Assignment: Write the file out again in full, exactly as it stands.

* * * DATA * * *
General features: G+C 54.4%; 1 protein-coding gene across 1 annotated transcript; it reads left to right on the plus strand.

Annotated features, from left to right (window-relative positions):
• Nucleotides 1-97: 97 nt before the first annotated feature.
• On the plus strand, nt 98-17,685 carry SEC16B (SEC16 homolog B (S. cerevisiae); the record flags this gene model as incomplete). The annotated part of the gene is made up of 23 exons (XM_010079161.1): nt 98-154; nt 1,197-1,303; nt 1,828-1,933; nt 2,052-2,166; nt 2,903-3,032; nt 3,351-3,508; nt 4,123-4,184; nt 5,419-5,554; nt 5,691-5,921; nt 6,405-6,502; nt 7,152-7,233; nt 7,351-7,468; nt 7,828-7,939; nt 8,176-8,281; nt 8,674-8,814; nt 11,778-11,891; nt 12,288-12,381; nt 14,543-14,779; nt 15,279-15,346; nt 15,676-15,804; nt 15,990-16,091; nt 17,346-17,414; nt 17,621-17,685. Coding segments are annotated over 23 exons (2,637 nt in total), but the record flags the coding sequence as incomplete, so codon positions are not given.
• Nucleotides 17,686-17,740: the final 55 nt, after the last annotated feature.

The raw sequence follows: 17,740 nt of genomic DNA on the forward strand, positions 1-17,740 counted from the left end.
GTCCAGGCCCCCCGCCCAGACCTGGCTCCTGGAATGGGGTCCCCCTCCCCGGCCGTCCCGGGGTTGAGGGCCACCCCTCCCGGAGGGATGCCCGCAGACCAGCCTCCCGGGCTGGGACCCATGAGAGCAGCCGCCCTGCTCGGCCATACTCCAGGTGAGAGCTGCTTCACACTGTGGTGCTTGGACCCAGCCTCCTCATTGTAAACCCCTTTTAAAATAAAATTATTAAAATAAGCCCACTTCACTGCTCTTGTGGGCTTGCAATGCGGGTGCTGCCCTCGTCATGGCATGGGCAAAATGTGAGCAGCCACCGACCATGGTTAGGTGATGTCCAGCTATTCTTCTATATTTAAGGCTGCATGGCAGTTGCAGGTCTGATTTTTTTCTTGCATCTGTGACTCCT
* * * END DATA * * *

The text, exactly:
General features: G+C 54.4%; 1 protein-coding gene across 1 annotated transcript; it reads left to right on the plus strand.

Annotated features, from left to right (window-relative positions):
• Nucleotides 1-97: 97 nt before the first annotated feature.
• On the plus strand, nt 98-17,685 carry SEC16B (SEC16 homolog B (S. cerevisiae); the record flags this gene model as incomplete). The annotated part of the gene is made up of 23 exons (XM_010079161.1): nt 98-154; nt 1,197-1,303; nt 1,828-1,933; nt 2,052-2,166; nt 2,903-3,032; nt 3,351-3,508; nt 4,123-4,184; nt 5,419-5,554; nt 5,691-5,921; nt 6,405-6,502; nt 7,152-7,233; nt 7,351-7,468; nt 7,828-7,939; nt 8,176-8,281; nt 8,674-8,814; nt 11,778-11,891; nt 12,288-12,381; nt 14,543-14,779; nt 15,279-15,346; nt 15,676-15,804; nt 15,990-16,091; nt 17,346-17,414; nt 17,621-17,685. Coding segments are annotated over 23 exons (2,637 nt in total), but the record flags the coding sequence as incomplete, so codon positions are not given.
• Nucleotides 17,686-17,740: the final 55 nt, after the last annotated feature.

The raw sequence follows: 17,740 nt of genomic DNA on the forward strand, positions 1-17,740 counted from the left end.
GTCCAGGCCCCCCGCCCAGACCTGGCTCCTGGAATGGGGTCCCCCTCCCCGGCCGTCCCGGGGTTGAGGGCCACCCCTCCCGGAGGGATGCCCGCAGACCAGCCTCCCGGGCTGGGACCCATGAGAGCAGCCGCCCTGCTCGGCCATACTCCAGGTGAGAGCTGCTTCACACTGTGGTGCTTGGACCCAGCCTCCTCATTGTAAACCCCTTTTAAAATAAAATTATTAAAATAAGCCCACTTCACTGCTCTTGTGGGCTTGCAATGCGGGTGCTGCCCTCGTCATGGCATGGGCAAAATGTGAGCAGCCACCGACCATGGTTAGGTGATGTCCAGCTATTCTTCTATATTTAAGGCTGCATGGCAGTTGCAGGTCTGATTTTTTTCTTGCATCTGTGACTCCT